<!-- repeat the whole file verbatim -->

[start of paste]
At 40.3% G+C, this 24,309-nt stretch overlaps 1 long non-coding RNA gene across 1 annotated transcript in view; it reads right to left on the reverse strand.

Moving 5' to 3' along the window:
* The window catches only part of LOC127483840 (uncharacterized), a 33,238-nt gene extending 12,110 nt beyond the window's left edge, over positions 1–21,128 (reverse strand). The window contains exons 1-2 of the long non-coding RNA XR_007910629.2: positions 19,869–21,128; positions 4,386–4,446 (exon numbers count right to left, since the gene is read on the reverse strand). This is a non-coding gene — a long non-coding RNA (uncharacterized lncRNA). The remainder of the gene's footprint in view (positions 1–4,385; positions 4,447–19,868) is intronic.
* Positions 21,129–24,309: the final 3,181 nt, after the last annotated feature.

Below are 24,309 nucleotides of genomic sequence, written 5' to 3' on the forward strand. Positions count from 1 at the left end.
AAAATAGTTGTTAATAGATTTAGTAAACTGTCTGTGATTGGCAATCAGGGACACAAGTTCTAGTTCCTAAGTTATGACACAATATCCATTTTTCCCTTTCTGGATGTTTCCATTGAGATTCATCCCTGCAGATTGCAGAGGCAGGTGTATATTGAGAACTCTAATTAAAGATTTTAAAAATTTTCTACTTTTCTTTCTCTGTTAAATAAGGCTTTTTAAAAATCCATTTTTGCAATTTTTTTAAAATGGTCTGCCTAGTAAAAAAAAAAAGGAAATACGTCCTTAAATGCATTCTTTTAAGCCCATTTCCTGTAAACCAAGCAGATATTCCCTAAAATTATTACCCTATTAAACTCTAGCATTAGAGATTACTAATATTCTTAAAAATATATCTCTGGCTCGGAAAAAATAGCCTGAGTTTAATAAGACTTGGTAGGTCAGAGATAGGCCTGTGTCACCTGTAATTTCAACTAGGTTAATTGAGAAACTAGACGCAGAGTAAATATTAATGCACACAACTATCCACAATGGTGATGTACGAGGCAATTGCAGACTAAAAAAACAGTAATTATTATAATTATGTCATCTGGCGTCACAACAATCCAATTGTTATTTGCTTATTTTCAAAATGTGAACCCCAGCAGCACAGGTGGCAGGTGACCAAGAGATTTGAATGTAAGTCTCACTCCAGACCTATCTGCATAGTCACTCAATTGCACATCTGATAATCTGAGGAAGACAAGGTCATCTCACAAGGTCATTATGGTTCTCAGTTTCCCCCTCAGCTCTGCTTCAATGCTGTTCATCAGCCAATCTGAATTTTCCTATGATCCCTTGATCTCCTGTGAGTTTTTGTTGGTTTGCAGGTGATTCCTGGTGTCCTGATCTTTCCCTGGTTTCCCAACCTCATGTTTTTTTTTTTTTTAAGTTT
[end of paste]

At 40.3% G+C, this 24,309-nt stretch overlaps 1 long non-coding RNA gene across 1 annotated transcript in view; it reads right to left on the reverse strand.

Moving 5' to 3' along the window:
* The window catches only part of LOC127483840 (uncharacterized), a 33,238-nt gene extending 12,110 nt beyond the window's left edge, over positions 1–21,128 (reverse strand). The window contains exons 1-2 of the long non-coding RNA XR_007910629.2: positions 19,869–21,128; positions 4,386–4,446 (exon numbers count right to left, since the gene is read on the reverse strand). This is a non-coding gene — a long non-coding RNA (uncharacterized lncRNA). The remainder of the gene's footprint in view (positions 1–4,385; positions 4,447–19,868) is intronic.
* Positions 21,129–24,309: the final 3,181 nt, after the last annotated feature.

Below are 24,309 nucleotides of genomic sequence, written 5' to 3' on the forward strand. Positions count from 1 at the left end.
AAAATAGTTGTTAATAGATTTAGTAAACTGTCTGTGATTGGCAATCAGGGACACAAGTTCTAGTTCCTAAGTTATGACACAATATCCATTTTTCCCTTTCTGGATGTTTCCATTGAGATTCATCCCTGCAGATTGCAGAGGCAGGTGTATATTGAGAACTCTAATTAAAGATTTTAAAAATTTTCTACTTTTCTTTCTCTGTTAAATAAGGCTTTTTAAAAATCCATTTTTGCAATTTTTTTAAAATGGTCTGCCTAGTAAAAAAAAAAAGGAAATACGTCCTTAAATGCATTCTTTTAAGCCCATTTCCTGTAAACCAAGCAGATATTCCCTAAAATTATTACCCTATTAAACTCTAGCATTAGAGATTACTAATATTCTTAAAAATATATCTCTGGCTCGGAAAAAATAGCCTGAGTTTAATAAGACTTGGTAGGTCAGAGATAGGCCTGTGTCACCTGTAATTTCAACTAGGTTAATTGAGAAACTAGACGCAGAGTAAATATTAATGCACACAACTATCCACAATGGTGATGTACGAGGCAATTGCAGACTAAAAAAACAGTAATTATTATAATTATGTCATCTGGCGTCACAACAATCCAATTGTTATTTGCTTATTTTCAAAATGTGAACCCCAGCAGCACAGGTGGCAGGTGACCAAGAGATTTGAATGTAAGTCTCACTCCAGACCTATCTGCATAGTCACTCAATTGCACATCTGATAATCTGAGGAAGACAAGGTCATCTCACAAGGTCATTATGGTTCTCAGTTTCCCCCTCAGCTCTGCTTCAATGCTGTTCATCAGCCAATCTGAATTTTCCTATGATCCCTTGATCTCCTGTGAGTTTTTGTTGGTTTGCAGGTGATTCCTGGTGTCCTGATCTTTCCCTGGTTTCCCAACCTCATGTTTTTTTTTTTTTTAAGTTT